God wants to bless his people, but He will not bless disobedience. We see this back and forth between God’s favor for Israel given and taken away based on their obedience throughout the Old Testament. Moses outlines the completeness of God’s favor and blessing offered if they faithfully obey in Deuteronomy 28:1-6. However, due to Israel and all of humanity’s brokenness, we all deserve the curses of disobedience and ultimately need a savior. Here I look at Deuteronomy 28:1-6 and the surrounding text, in addition to the overall context to help us better to better understand how the Lord’s favor is tied to holiness and due to our broken hearts, our desperate need for Jesus to make us Holy.
The Blessing of Deuteronomy 28:1-6
This passage is a conditional promise that if Israel follows the covenants Moses has just reminded the nation of, that they will see blessing (Deut 28:1). We know it is a conditional promise by the use of “if” in the text. This is the writer telling us if we do one thing, we can expect God to do another thing. This also shows the effect of sin, which we can learn from the passage starting with, “if you faithfully obey”. Telling us if they do not obey, they won’t receive the promised blessing of Deut 28:1. When we live within God’s rules for life because of God’s infinite wisdom, everything good will come.
On the other hand, if we live outside those confines, then sin brings absence of blessing. We see this other side in the latter part of this passage (Deut 28:15), which we will discuss later. This shows us how God’s rules are not restraining but actually life giving. Moses emphasizes the completeness of this potential blessing by referencing many aspects of their life, including their city, field, womb, cattle, and more (Deut 28:3-6). By displaying the completeness of the Lord’s blessing, he is pleading with them to choose to live within God’s guidance. This will lead to success in all aspects of their life through God’s hand.
Deuteronomy / Joshua Overall Context
In the greater context of this book, Moses is pleading with the Israelites to choose to obey the Word of the Lord. Furthermore, if they follow the Shema to “love the Lord your God with all your heart, with all your soul, and with all your strength” (Deut 6:4-5) then they will follow His commandments (Deut 6:5-8). However, the nation of Israel often swings back and forth from living out the Shema and choosing to not carefully abide by the Lord’s commandments. As we see in the Israelites doubting God, choosing sin, and many other ways. Later in this chapter, he shares the other side of this conditional promise that if they choose to disobey, they will receive curses just as complete as the blessings would have been (Deut 28:15). He also emphasizes the completeness of the curses by using the same aspects of their life from before (Deut 28:16-19).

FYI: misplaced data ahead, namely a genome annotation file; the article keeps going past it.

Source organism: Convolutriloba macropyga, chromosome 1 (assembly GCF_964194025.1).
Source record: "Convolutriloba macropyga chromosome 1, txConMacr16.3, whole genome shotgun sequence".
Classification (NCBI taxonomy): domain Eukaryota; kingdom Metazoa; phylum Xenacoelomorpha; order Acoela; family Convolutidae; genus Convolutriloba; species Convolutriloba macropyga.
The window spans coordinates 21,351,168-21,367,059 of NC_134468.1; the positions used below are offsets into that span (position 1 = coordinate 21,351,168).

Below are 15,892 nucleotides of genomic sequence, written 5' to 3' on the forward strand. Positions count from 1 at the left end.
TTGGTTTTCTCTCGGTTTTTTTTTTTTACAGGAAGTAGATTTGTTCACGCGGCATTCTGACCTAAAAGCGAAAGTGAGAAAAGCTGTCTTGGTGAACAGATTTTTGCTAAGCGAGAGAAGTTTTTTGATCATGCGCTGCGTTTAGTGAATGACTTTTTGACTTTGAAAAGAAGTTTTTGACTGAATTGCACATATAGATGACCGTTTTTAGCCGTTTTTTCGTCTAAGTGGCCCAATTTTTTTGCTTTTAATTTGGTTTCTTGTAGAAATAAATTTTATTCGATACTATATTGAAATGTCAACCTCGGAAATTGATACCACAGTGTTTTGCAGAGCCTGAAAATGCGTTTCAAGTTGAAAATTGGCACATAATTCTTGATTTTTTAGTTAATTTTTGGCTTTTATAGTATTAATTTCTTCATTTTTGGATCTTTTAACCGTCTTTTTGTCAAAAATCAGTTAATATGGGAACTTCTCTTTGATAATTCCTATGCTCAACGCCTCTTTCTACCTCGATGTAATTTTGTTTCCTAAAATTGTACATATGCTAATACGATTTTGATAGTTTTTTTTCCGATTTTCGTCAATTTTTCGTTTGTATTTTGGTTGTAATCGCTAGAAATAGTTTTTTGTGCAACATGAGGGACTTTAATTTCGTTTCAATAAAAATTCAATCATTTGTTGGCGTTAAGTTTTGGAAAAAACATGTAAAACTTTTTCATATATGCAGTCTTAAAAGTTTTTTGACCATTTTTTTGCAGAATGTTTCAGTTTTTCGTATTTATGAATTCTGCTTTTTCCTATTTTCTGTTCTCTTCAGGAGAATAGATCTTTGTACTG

By looking at the Bible as a whole, we can learn what Israel did with this warning. The Joshua Five Generation, while not without faults, seemed to live in the completeness of the blessing promised in Deuteronomy 28:1-6, but at times they see aspects of the Deuteronomy 28:15-19 curse. We see this curse show up in Israel’s defeat at Ai because of Achan’s sin. They repent and then step back into the favor of the Lord as Deuteronomy 30:2-3 tells us they can return, and ultimately take, the most territory for Israel compared to any other generation. The Joshua 5 Generation refers to the Generation that took leadership under Joshua in the book of Joshua Chapter 5 after Moses’ death. Which was the Generation Moses is primarily speaking to in the book of Deuteronomy.
Eventually, Israel turns back to sin and falls into the curse because on our own we are always going to come up short (Romans 3:23) and deserve the curse of Deuteronomy 28:15-19. Which points to our desperate need for a savior to circumcise our hearts (Deut 30:6).
In conclusion, this passage focuses on the purpose of following God’s commands being that if Israel lives inside of God’s wisdom, they will see a blessing in every aspect of their life but if they choose sin, they will receive curses in every aspect of their life. We can see this today in the aspect of less pain, shame, and guilt being present in our lives when we choose God’s way over our way. However, following Jesus does not guarantee earthly prosperity but does lead to an eternal one with God in paradise. This passage should teach us that God is with us in all things as well as the severity of sin. We can often act as if sin doesn’t have an effect on us on this earth since it doesn’t have an effect on us eternally, but sin always will bring pain into our lives and the lives of those around us. Ultimately, this verse should give us a greater gratitude for Jesus taking on our sins to circumcise our hearts so we can love the Lord with all our heart.